Manufactured nanomaterials (MNMs) with unique physical and chemical properties have attracted a great deal of attention as key materials to underpin future scientific and technological advancements. Applications of MNMs can also provide breakthroughs in the construction industry by reinforcing mechanical properties, decreasing vulnerability to chemical corrosion and accidental damage, and providing supplementary functions such as anti-biofouling and hydrophilicity. With the enhancement of material performance and functionality, use of MNMs enables (partial) nonutility generation, low carbon emission, and self-assessment of structural health to increase the sustainability of buildings and infrastructures. On the other hand, recent research into the safety of MNMs has raised concerns about their adverse biological and environmental effects. There is a high probability that MNMs used in construction will have hazardous effects on human and ecological receptors, considering that MNMs incorporated into construction materials would be released via multiple exposure routes during their entire lifecycle (manufacturing, construction, demolition, and recycling/disposal). Consequently, to responsibly utilize the potential benefits of nanotechnology in construction, multidisciplinary efforts are required to develop proactive strategies to mitigate the environmental release of MNMs and guidelines to manage their environmental risks throughout construction-related activities.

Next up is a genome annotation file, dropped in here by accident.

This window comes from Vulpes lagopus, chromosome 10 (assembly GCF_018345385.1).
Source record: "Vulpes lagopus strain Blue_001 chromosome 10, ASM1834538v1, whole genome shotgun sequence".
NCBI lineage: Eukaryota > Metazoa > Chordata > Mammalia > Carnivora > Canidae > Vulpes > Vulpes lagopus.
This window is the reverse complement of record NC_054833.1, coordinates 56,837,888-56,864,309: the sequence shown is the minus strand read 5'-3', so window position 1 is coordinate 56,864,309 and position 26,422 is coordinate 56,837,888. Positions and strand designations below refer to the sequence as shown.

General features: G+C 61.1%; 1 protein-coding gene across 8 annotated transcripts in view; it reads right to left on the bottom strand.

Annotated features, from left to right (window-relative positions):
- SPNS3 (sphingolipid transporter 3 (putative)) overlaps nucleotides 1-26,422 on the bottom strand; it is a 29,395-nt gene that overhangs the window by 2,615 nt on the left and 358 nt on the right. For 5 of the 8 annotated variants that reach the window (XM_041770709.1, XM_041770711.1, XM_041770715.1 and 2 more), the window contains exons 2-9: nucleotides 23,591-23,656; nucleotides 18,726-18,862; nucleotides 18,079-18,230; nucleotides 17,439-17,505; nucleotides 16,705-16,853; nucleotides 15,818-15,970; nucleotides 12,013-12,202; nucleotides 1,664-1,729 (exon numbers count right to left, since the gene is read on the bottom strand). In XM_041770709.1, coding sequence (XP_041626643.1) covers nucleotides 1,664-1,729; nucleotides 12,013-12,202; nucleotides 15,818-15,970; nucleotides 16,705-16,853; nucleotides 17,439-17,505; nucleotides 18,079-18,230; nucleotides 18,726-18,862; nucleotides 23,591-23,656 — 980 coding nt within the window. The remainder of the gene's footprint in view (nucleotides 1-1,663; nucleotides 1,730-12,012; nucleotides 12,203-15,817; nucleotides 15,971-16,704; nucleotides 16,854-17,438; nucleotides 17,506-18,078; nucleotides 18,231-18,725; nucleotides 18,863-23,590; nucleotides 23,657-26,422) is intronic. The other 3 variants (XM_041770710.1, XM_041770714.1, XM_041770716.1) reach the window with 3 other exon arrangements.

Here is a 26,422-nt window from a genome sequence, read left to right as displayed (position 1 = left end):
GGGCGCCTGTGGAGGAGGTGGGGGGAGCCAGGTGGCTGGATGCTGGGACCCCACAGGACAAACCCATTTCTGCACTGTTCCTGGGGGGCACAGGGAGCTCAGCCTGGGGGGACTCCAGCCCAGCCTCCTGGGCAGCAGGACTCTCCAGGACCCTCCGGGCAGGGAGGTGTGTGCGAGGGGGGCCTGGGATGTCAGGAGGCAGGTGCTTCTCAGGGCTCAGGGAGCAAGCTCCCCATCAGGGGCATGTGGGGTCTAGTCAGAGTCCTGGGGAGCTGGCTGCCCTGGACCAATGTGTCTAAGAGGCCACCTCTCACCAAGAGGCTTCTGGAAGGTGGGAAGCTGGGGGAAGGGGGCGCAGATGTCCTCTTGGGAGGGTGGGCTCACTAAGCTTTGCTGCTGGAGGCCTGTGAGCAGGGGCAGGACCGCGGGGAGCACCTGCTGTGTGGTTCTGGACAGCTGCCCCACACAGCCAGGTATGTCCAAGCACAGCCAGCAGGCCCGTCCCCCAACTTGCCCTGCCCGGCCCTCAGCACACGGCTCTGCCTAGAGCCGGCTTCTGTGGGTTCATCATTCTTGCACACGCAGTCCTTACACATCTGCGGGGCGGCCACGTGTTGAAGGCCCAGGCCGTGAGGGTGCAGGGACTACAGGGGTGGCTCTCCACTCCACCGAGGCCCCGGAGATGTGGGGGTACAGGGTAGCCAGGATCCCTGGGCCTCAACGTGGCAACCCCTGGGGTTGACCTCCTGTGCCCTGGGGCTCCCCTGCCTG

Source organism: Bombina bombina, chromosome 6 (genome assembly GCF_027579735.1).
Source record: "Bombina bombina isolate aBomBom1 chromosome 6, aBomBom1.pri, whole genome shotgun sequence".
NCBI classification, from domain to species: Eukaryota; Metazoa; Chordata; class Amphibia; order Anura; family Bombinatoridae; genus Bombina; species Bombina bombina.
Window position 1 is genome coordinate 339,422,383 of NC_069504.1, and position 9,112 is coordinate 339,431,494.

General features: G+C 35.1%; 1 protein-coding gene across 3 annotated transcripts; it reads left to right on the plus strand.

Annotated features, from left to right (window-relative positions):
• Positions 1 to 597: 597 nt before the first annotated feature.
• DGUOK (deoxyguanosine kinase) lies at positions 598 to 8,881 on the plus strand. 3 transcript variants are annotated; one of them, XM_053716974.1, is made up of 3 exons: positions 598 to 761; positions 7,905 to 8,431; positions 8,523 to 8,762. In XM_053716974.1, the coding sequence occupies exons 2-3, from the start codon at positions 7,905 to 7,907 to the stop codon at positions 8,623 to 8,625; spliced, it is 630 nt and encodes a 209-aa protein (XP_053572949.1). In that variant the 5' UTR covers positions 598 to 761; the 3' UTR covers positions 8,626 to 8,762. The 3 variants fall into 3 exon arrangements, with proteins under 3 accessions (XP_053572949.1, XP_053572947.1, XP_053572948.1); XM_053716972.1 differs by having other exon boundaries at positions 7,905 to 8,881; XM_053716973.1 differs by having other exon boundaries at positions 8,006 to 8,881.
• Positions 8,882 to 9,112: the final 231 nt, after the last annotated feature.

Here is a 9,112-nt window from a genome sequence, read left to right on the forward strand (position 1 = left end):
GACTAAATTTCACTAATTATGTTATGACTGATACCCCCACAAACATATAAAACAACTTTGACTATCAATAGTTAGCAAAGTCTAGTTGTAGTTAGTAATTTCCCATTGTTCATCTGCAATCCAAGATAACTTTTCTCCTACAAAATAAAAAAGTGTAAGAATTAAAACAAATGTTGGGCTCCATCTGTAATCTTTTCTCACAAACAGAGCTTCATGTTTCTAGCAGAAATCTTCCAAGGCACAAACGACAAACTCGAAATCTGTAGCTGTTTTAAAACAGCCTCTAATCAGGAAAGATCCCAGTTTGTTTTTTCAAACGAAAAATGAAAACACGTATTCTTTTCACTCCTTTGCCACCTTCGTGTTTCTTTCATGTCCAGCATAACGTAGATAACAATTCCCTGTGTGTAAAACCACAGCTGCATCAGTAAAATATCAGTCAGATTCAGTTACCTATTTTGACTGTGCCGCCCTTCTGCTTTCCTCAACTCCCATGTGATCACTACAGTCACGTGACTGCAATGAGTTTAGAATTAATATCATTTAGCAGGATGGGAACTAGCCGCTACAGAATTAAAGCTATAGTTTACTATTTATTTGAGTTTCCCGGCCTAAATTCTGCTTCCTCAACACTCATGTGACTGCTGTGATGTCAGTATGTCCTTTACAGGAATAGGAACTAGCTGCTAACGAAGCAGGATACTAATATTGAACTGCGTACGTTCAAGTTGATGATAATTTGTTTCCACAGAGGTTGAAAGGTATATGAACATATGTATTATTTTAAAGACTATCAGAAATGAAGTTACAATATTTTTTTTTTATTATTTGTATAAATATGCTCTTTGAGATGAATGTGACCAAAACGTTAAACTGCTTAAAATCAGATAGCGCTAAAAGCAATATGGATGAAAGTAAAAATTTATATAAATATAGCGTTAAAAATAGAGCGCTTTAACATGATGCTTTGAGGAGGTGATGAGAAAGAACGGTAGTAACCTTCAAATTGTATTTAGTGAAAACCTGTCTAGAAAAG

|Title of host publication||Springer Handbook of Nanomaterials|
|Publisher||Springer Berlin Heidelberg|
|Number of pages||23|
|Publication status||Published - 2013 Jan 1|
ASJC Scopus subject areas
- Biochemistry, Genetics and Molecular Biology(all)